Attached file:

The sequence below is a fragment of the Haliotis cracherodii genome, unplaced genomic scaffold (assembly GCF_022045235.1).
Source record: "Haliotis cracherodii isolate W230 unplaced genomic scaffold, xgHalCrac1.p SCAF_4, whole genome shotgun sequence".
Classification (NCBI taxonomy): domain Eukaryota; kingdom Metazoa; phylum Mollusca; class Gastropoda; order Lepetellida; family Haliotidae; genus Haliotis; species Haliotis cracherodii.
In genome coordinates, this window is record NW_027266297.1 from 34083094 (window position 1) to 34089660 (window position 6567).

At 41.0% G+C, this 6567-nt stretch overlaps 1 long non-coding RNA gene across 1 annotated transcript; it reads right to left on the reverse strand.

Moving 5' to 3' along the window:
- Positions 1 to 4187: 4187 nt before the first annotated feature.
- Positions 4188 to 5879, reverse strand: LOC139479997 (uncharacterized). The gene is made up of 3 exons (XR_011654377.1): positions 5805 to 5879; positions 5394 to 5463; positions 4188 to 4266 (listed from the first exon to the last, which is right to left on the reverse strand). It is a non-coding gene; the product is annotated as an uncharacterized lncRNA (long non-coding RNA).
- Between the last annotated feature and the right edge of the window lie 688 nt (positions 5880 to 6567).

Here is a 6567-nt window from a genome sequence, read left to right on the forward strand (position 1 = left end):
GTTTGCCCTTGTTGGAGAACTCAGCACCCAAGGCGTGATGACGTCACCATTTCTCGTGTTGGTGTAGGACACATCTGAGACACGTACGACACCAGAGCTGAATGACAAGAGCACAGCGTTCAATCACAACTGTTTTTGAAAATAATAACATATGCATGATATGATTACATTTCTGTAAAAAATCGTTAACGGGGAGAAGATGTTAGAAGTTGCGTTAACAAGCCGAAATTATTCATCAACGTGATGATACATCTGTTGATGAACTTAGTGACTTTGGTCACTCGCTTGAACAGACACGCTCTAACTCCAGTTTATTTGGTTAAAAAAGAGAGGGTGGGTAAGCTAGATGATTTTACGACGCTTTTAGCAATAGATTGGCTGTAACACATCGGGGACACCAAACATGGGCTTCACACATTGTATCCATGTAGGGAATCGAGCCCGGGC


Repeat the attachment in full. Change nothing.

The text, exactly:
The sequence below is a fragment of the Haliotis cracherodii genome, unplaced genomic scaffold (assembly GCF_022045235.1).
Source record: "Haliotis cracherodii isolate W230 unplaced genomic scaffold, xgHalCrac1.p SCAF_4, whole genome shotgun sequence".
Classification (NCBI taxonomy): domain Eukaryota; kingdom Metazoa; phylum Mollusca; class Gastropoda; order Lepetellida; family Haliotidae; genus Haliotis; species Haliotis cracherodii.
In genome coordinates, this window is record NW_027266297.1 from 34083094 (window position 1) to 34089660 (window position 6567).

At 41.0% G+C, this 6567-nt stretch overlaps 1 long non-coding RNA gene across 1 annotated transcript; it reads right to left on the reverse strand.

Moving 5' to 3' along the window:
- Positions 1 to 4187: 4187 nt before the first annotated feature.
- Positions 4188 to 5879, reverse strand: LOC139479997 (uncharacterized). The gene is made up of 3 exons (XR_011654377.1): positions 5805 to 5879; positions 5394 to 5463; positions 4188 to 4266 (listed from the first exon to the last, which is right to left on the reverse strand). It is a non-coding gene; the product is annotated as an uncharacterized lncRNA (long non-coding RNA).
- Between the last annotated feature and the right edge of the window lie 688 nt (positions 5880 to 6567).

Here is a 6567-nt window from a genome sequence, read left to right on the forward strand (position 1 = left end):
GTTTGCCCTTGTTGGAGAACTCAGCACCCAAGGCGTGATGACGTCACCATTTCTCGTGTTGGTGTAGGACACATCTGAGACACGTACGACACCAGAGCTGAATGACAAGAGCACAGCGTTCAATCACAACTGTTTTTGAAAATAATAACATATGCATGATATGATTACATTTCTGTAAAAAATCGTTAACGGGGAGAAGATGTTAGAAGTTGCGTTAACAAGCCGAAATTATTCATCAACGTGATGATACATCTGTTGATGAACTTAGTGACTTTGGTCACTCGCTTGAACAGACACGCTCTAACTCCAGTTTATTTGGTTAAAAAAGAGAGGGTGGGTAAGCTAGATGATTTTACGACGCTTTTAGCAATAGATTGGCTGTAACACATCGGGGACACCAAACATGGGCTTCACACATTGTATCCATGTAGGGAATCGAGCCCGGGC